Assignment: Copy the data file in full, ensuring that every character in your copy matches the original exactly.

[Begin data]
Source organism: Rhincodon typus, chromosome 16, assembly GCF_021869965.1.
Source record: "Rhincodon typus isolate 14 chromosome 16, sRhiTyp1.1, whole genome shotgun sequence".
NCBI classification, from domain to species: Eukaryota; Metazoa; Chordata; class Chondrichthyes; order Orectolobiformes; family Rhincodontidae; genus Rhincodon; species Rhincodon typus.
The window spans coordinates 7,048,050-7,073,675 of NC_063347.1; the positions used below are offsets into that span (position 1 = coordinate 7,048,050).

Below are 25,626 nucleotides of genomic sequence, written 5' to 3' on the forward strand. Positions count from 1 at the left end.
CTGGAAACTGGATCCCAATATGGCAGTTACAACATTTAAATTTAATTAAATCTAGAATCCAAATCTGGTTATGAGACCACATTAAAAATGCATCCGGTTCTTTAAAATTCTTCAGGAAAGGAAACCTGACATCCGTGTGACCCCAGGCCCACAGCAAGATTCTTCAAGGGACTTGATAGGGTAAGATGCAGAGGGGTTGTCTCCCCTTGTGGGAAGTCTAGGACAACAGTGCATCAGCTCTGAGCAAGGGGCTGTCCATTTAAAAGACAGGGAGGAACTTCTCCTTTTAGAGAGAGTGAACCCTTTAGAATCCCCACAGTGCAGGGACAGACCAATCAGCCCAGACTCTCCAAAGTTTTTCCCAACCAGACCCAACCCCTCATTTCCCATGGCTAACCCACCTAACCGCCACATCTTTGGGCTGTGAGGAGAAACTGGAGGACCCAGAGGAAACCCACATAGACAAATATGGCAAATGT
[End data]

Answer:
Source organism: Rhincodon typus, chromosome 16, assembly GCF_021869965.1.
Source record: "Rhincodon typus isolate 14 chromosome 16, sRhiTyp1.1, whole genome shotgun sequence".
NCBI classification, from domain to species: Eukaryota; Metazoa; Chordata; class Chondrichthyes; order Orectolobiformes; family Rhincodontidae; genus Rhincodon; species Rhincodon typus.
The window spans coordinates 7,048,050-7,073,675 of NC_063347.1; the positions used below are offsets into that span (position 1 = coordinate 7,048,050).

Below are 25,626 nucleotides of genomic sequence, written 5' to 3' on the forward strand. Positions count from 1 at the left end.
CTGGAAACTGGATCCCAATATGGCAGTTACAACATTTAAATTTAATTAAATCTAGAATCCAAATCTGGTTATGAGACCACATTAAAAATGCATCCGGTTCTTTAAAATTCTTCAGGAAAGGAAACCTGACATCCGTGTGACCCCAGGCCCACAGCAAGATTCTTCAAGGGACTTGATAGGGTAAGATGCAGAGGGGTTGTCTCCCCTTGTGGGAAGTCTAGGACAACAGTGCATCAGCTCTGAGCAAGGGGCTGTCCATTTAAAAGACAGGGAGGAACTTCTCCTTTTAGAGAGAGTGAACCCTTTAGAATCCCCACAGTGCAGGGACAGACCAATCAGCCCAGACTCTCCAAAGTTTTTCCCAACCAGACCCAACCCCTCATTTCCCATGGCTAACCCACCTAACCGCCACATCTTTGGGCTGTGAGGAGAAACTGGAGGACCCAGAGGAAACCCACATAGACAAATATGGCAAATGT